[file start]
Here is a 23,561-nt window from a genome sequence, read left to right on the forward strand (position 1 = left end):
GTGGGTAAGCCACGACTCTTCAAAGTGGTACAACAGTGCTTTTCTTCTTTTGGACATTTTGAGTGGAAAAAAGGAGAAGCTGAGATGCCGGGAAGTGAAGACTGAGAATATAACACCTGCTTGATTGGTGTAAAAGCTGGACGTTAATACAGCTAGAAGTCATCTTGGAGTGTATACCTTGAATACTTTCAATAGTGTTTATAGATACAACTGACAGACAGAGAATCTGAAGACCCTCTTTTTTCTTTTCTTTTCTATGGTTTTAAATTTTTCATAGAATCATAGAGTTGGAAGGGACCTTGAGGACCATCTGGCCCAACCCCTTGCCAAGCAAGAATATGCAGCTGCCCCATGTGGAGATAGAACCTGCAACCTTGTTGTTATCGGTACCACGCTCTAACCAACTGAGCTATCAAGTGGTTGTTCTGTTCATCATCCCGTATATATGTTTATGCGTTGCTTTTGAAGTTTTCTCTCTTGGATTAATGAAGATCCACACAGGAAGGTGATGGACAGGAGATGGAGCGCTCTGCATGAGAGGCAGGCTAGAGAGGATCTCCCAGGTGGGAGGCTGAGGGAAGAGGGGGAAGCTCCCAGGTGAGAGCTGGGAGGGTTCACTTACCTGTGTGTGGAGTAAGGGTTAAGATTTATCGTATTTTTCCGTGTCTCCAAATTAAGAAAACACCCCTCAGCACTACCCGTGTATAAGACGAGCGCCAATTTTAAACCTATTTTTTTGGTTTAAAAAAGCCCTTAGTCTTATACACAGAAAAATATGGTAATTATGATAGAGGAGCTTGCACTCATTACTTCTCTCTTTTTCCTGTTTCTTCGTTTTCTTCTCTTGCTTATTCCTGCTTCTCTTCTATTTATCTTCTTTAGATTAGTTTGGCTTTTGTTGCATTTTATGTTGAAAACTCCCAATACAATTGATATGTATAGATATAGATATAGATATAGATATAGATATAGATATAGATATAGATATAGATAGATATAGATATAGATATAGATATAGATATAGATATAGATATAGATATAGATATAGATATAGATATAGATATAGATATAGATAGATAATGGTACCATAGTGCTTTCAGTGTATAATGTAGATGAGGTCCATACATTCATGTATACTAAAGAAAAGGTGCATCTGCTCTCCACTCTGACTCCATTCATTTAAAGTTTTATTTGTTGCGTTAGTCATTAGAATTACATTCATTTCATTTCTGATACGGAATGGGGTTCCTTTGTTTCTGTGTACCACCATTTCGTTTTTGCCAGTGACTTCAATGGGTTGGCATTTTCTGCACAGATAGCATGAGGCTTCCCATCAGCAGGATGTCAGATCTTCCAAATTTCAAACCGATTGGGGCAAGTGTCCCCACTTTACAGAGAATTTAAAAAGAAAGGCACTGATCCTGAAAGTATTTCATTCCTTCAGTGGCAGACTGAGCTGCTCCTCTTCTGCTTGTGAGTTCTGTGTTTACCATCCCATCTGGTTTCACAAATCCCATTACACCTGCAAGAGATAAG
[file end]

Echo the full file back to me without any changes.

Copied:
Here is a 23,561-nt window from a genome sequence, read left to right on the forward strand (position 1 = left end):
GTGGGTAAGCCACGACTCTTCAAAGTGGTACAACAGTGCTTTTCTTCTTTTGGACATTTTGAGTGGAAAAAAGGAGAAGCTGAGATGCCGGGAAGTGAAGACTGAGAATATAACACCTGCTTGATTGGTGTAAAAGCTGGACGTTAATACAGCTAGAAGTCATCTTGGAGTGTATACCTTGAATACTTTCAATAGTGTTTATAGATACAACTGACAGACAGAGAATCTGAAGACCCTCTTTTTTCTTTTCTTTTCTATGGTTTTAAATTTTTCATAGAATCATAGAGTTGGAAGGGACCTTGAGGACCATCTGGCCCAACCCCTTGCCAAGCAAGAATATGCAGCTGCCCCATGTGGAGATAGAACCTGCAACCTTGTTGTTATCGGTACCACGCTCTAACCAACTGAGCTATCAAGTGGTTGTTCTGTTCATCATCCCGTATATATGTTTATGCGTTGCTTTTGAAGTTTTCTCTCTTGGATTAATGAAGATCCACACAGGAAGGTGATGGACAGGAGATGGAGCGCTCTGCATGAGAGGCAGGCTAGAGAGGATCTCCCAGGTGGGAGGCTGAGGGAAGAGGGGGAAGCTCCCAGGTGAGAGCTGGGAGGGTTCACTTACCTGTGTGTGGAGTAAGGGTTAAGATTTATCGTATTTTTCCGTGTCTCCAAATTAAGAAAACACCCCTCAGCACTACCCGTGTATAAGACGAGCGCCAATTTTAAACCTATTTTTTTGGTTTAAAAAAGCCCTTAGTCTTATACACAGAAAAATATGGTAATTATGATAGAGGAGCTTGCACTCATTACTTCTCTCTTTTTCCTGTTTCTTCGTTTTCTTCTCTTGCTTATTCCTGCTTCTCTTCTATTTATCTTCTTTAGATTAGTTTGGCTTTTGTTGCATTTTATGTTGAAAACTCCCAATACAATTGATATGTATAGATATAGATATAGATATAGATATAGATATAGATATAGATATAGATATAGATAGATATAGATATAGATATAGATATAGATATAGATATAGATATAGATATAGATATAGATATAGATATAGATATAGATATAGATAGATAATGGTACCATAGTGCTTTCAGTGTATAATGTAGATGAGGTCCATACATTCATGTATACTAAAGAAAAGGTGCATCTGCTCTCCACTCTGACTCCATTCATTTAAAGTTTTATTTGTTGCGTTAGTCATTAGAATTACATTCATTTCATTTCTGATACGGAATGGGGTTCCTTTGTTTCTGTGTACCACCATTTCGTTTTTGCCAGTGACTTCAATGGGTTGGCATTTTCTGCACAGATAGCATGAGGCTTCCCATCAGCAGGATGTCAGATCTTCCAAATTTCAAACCGATTGGGGCAAGTGTCCCCACTTTACAGAGAATTTAAAAAGAAAGGCACTGATCCTGAAAGTATTTCATTCCTTCAGTGGCAGACTGAGCTGCTCCTCTTCTGCTTGTGAGTTCTGTGTTTACCATCCCATCTGGTTTCACAAATCCCATTACACCTGCAAGAGATAAG